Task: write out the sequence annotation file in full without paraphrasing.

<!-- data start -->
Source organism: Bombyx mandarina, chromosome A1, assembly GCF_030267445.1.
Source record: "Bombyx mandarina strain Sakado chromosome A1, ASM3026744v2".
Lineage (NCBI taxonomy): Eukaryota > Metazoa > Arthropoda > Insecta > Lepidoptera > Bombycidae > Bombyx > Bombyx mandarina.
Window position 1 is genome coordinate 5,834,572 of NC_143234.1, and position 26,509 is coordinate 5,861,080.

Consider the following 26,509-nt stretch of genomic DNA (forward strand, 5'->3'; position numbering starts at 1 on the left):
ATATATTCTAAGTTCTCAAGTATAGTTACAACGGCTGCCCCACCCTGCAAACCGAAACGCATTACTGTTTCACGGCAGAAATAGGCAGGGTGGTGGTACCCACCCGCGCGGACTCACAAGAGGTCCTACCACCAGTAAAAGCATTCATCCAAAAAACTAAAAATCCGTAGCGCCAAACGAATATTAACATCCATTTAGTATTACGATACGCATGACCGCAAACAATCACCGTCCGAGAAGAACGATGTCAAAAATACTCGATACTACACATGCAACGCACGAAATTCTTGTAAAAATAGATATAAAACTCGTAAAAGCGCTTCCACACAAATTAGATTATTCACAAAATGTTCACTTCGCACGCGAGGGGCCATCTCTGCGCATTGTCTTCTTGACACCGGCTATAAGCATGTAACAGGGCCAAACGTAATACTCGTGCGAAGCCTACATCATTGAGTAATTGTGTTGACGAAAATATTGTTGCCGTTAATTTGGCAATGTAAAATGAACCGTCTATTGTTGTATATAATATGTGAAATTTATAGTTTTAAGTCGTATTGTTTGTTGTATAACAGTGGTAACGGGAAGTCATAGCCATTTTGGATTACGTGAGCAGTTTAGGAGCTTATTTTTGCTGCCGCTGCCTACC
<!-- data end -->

Source organism: Bombyx mandarina, chromosome A1, assembly GCF_030267445.1.
Source record: "Bombyx mandarina strain Sakado chromosome A1, ASM3026744v2".
Lineage (NCBI taxonomy): Eukaryota > Metazoa > Arthropoda > Insecta > Lepidoptera > Bombycidae > Bombyx > Bombyx mandarina.
Window position 1 is genome coordinate 5,834,572 of NC_143234.1, and position 26,509 is coordinate 5,861,080.

Consider the following 26,509-nt stretch of genomic DNA (forward strand, 5'->3'; position numbering starts at 1 on the left):
ATATATTCTAAGTTCTCAAGTATAGTTACAACGGCTGCCCCACCCTGCAAACCGAAACGCATTACTGTTTCACGGCAGAAATAGGCAGGGTGGTGGTACCCACCCGCGCGGACTCACAAGAGGTCCTACCACCAGTAAAAGCATTCATCCAAAAAACTAAAAATCCGTAGCGCCAAACGAATATTAACATCCATTTAGTATTACGATACGCATGACCGCAAACAATCACCGTCCGAGAAGAACGATGTCAAAAATACTCGATACTACACATGCAACGCACGAAATTCTTGTAAAAATAGATATAAAACTCGTAAAAGCGCTTCCACACAAATTAGATTATTCACAAAATGTTCACTTCGCACGCGAGGGGCCATCTCTGCGCATTGTCTTCTTGACACCGGCTATAAGCATGTAACAGGGCCAAACGTAATACTCGTGCGAAGCCTACATCATTGAGTAATTGTGTTGACGAAAATATTGTTGCCGTTAATTTGGCAATGTAAAATGAACCGTCTATTGTTGTATATAATATGTGAAATTTATAGTTTTAAGTCGTATTGTTTGTTGTATAACAGTGGTAACGGGAAGTCATAGCCATTTTGGATTACGTGAGCAGTTTAGGAGCTTATTTTTGCTGCCGCTGCCTACC